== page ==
In a recent report, we found 53 million Americans ages 18 to 64—44% of all workers—earn low hourly wages. Their median hourly earnings are $10.22, and for those working full time year-round, median annual earnings are about $24,000. (Read how we define low-wage workers.) But these top-line numbers mask substantial variation among the workers themselves and among different regions of the country.
To show the diversity among tens of millions of low-wage workers, and to better inform strategies to help improve their employment prospects, we divide them into nine mutually exclusive clusters defined by characteristics relevant to the labor market: age, education, and school enrollment. (Read more about the clusters beginning on page 13 of the report.)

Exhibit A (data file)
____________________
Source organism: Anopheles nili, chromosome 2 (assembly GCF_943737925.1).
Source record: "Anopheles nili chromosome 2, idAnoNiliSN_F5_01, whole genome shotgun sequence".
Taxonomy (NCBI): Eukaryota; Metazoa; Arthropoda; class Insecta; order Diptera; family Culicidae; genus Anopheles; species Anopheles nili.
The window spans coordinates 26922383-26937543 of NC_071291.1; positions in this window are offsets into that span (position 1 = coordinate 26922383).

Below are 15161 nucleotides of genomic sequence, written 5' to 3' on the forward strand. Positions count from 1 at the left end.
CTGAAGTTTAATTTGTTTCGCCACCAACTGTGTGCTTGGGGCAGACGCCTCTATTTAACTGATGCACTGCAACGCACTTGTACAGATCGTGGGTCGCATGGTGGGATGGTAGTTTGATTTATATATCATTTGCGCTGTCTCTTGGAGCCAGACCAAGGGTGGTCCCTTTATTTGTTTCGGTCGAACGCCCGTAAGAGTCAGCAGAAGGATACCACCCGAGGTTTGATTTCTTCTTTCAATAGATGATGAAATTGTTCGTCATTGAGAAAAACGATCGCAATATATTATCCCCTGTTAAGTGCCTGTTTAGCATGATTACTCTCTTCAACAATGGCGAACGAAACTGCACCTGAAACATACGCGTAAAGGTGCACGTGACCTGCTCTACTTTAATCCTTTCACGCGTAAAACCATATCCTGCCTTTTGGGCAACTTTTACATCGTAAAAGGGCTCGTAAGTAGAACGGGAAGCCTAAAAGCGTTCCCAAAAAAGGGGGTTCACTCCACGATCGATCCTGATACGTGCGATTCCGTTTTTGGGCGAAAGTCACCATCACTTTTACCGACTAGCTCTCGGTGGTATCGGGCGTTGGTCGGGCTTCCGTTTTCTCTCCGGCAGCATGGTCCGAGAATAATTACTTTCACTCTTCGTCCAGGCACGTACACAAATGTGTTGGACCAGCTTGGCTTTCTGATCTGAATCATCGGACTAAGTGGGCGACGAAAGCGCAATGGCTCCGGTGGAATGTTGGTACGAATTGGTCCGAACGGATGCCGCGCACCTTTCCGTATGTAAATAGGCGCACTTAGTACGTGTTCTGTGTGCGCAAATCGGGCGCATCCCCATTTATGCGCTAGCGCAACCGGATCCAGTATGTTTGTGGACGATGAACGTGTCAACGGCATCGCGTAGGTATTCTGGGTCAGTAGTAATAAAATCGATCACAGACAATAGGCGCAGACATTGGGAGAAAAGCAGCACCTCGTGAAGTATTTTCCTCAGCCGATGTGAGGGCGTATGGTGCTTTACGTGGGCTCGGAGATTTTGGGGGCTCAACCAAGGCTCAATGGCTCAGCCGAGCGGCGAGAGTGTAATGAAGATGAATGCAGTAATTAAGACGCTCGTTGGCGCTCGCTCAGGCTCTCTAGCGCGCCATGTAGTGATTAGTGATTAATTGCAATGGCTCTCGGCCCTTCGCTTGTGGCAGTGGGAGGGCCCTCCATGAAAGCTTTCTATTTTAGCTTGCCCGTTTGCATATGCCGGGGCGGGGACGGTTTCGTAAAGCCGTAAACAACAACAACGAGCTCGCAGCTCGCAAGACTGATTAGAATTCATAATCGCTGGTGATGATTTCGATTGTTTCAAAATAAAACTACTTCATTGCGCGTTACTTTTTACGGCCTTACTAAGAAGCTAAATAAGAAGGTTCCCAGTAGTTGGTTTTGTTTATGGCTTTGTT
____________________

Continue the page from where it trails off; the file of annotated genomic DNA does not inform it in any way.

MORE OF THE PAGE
Explore data for low-wage workers by metropolitan area
To zero in on differences by geography, we looked at the number and share of low-wage workers across 373 metropolitan areas, and found that depending on the region, 30% to 62% of the overall workforce earn low wages.
Use the interactive tool below to explore the characteristics of the low-wage workforce and the nine clusters of low-wage workers in metropolitan areas across the United States. To learn more about our analysis, please visit the original report’s landing page and our associated follow-up work.
Select a metro area
Percentage of the low-wage workforce by cluster